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Latest Pedestrian and Cyclist Fatality Stats Are Deadly Déja-Vu

America's minuscule dip in overall deaths is being offset by record-setting fatalities among the most vulnerable.

Another year, another record for pedestrian and cyclist deaths — and another breezy social media post from transportation leaders that functionally erases the growing epidemic.

On Monday, the National Highway Traffic Safety Administration released both its final fatality numbers for 2022 and preliminary estimates for 2023, both of which reported modest declines in overall traffic deaths on U.S. roads (of 1.7 percent and 3.6 percent, respectively).

But in 2022, drivers had killed more cyclists (1,105) than they had in any single year in the entire history of the reporting system — and pedestrian deaths (7,522) were the highest since 1981.

The preliminary 2023 numbers, as usual, did not include estimates for vulnerable road user deaths at all, leaving advocates to wonder what bloody asterisks will eventually be placed on those stats.

To their credit, NHTSA officials did acknowledge that those deadly milestones were unacceptable — even if the social media graphic they used to promote the new report focused on the dip in overall deaths, rather than the increase in fatalities among the most vulnerable.

As part of its 2022 reporting, the agency noted that the decrease in vehicle occupant deaths and been "correspondingly" offset by an increase in the deaths of people outside cars, who constituted a stunning 36 precent of all fatalities in 2022. (In 1996, they comprised just 20 percent.) That's in part because hit-and-run crashes involving a pedestrian, which are far less survivable than if a driver remains on the scene to summon medical attention, surged by 4.6 percent in a single year.

Serious pedestrian injuries, meanwhile, spiked a shocking 11 percent.

The only other road user group who reported any year-on-year increase in injuries was cyclists, who tied pedestrians with an 11-percent rise.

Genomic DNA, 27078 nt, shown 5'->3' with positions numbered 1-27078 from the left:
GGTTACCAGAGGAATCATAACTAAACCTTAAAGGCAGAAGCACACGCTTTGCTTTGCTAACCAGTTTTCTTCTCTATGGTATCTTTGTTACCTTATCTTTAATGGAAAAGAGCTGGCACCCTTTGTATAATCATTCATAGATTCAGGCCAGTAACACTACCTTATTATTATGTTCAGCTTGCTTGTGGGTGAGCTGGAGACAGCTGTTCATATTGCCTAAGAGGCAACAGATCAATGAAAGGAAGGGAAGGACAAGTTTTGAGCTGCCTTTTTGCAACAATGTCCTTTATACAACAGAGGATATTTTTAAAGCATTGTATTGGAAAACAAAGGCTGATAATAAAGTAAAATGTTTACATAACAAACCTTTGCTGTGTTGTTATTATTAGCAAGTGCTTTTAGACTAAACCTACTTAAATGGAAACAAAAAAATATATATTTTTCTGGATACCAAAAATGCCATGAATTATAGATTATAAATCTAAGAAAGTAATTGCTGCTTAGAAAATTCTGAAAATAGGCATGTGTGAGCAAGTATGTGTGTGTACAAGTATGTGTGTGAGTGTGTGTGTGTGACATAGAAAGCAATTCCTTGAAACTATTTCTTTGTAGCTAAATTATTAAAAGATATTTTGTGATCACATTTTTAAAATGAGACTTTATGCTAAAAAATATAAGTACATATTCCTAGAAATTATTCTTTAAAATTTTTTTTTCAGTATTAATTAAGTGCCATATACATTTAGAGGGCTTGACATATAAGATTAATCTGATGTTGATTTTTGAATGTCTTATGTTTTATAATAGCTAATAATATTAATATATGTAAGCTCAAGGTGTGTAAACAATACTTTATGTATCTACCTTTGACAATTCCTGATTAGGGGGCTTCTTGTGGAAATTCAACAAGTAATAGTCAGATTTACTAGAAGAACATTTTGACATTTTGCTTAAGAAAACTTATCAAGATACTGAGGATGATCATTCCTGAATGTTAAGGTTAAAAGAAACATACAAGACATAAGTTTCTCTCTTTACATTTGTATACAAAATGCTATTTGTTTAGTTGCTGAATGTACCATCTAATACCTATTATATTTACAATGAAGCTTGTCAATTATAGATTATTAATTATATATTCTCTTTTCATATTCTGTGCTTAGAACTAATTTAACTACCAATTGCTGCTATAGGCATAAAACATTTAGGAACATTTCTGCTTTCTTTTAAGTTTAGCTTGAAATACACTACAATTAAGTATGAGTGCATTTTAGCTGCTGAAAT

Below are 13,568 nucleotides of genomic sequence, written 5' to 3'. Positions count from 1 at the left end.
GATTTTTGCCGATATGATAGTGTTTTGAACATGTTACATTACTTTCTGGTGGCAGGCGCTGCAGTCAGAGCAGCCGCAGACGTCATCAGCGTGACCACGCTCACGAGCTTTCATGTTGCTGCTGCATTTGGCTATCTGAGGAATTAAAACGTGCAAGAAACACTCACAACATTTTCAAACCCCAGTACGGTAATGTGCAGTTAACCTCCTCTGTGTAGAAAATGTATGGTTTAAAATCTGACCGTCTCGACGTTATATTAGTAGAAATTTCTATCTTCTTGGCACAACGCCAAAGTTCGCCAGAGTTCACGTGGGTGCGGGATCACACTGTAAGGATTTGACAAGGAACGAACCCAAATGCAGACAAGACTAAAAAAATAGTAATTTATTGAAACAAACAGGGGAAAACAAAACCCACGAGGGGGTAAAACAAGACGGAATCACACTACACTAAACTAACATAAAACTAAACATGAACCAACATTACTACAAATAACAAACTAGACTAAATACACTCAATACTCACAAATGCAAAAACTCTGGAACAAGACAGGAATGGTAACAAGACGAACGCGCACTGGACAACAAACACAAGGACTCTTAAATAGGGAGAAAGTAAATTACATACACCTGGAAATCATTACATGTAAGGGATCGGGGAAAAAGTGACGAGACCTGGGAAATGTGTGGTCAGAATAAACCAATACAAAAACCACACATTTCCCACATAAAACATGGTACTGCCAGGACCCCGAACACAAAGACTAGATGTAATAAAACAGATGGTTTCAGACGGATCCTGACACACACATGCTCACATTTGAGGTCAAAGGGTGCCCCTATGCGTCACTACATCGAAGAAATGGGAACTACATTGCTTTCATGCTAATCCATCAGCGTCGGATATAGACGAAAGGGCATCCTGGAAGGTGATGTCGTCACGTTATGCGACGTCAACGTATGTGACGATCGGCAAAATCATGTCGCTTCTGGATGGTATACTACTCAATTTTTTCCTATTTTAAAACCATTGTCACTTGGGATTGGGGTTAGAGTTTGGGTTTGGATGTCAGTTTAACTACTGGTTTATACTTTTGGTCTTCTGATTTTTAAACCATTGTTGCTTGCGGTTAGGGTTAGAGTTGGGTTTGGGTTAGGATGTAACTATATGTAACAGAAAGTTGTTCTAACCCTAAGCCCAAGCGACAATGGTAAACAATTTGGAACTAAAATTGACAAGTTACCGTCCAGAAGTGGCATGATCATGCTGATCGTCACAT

Cycling deaths, meanwhile, were not evenly spread among urban and rural areas, increasing 9 percent in the former since 2020 and 35 percent in the latter over the same period. The agency also noted that a stunning 24 percent of all cycling deaths were hit-and-runs, though it did not note how much that rate had changed over time. (25 percent of pedestrians who succumbed to their injuries were also left to die by the drivers who struck them.)

The national traffic violence epidemic is falling harder on the shoulders of some categories of car occupants, too. The number of people killed in large truck crashes, for instance, increased two percent in a year, even as regulators stall on mandating common-sense safety standards like advanced driver assistance systems, or even simple under-ride guards that can prevent other road users from being swept under a large truck's wheels. Some safety standards, like certain commercial driver's license testing requirements, are even up for a possible repeal.

"This is unacceptable," Tami Friedrich, board president for the Truck Safety Coalition, said in a statement. "I call on Secretary Buttigieg to take action and URGENTLY proceed with rulemaking to require the use of speed limiters and automatic emergency braking in large trucks as soon as possible. No one else needs to die because of bureaucratic inaction.” (Emphasis Friedrich's.)

Of course, as countless Vision Zero advocates believe, systemic interventions like these can prevent all road user deaths, especially when we expand our scope to address the many failures of our roadway infrastructure, policy and post-crash care. Until agencies pursue those solutions with urgency, though, America will remain stuck celebrating a handful of overall traffic safety wins, while masking the astonishing bloodshed that some road user groups are suffering behind the scenes.

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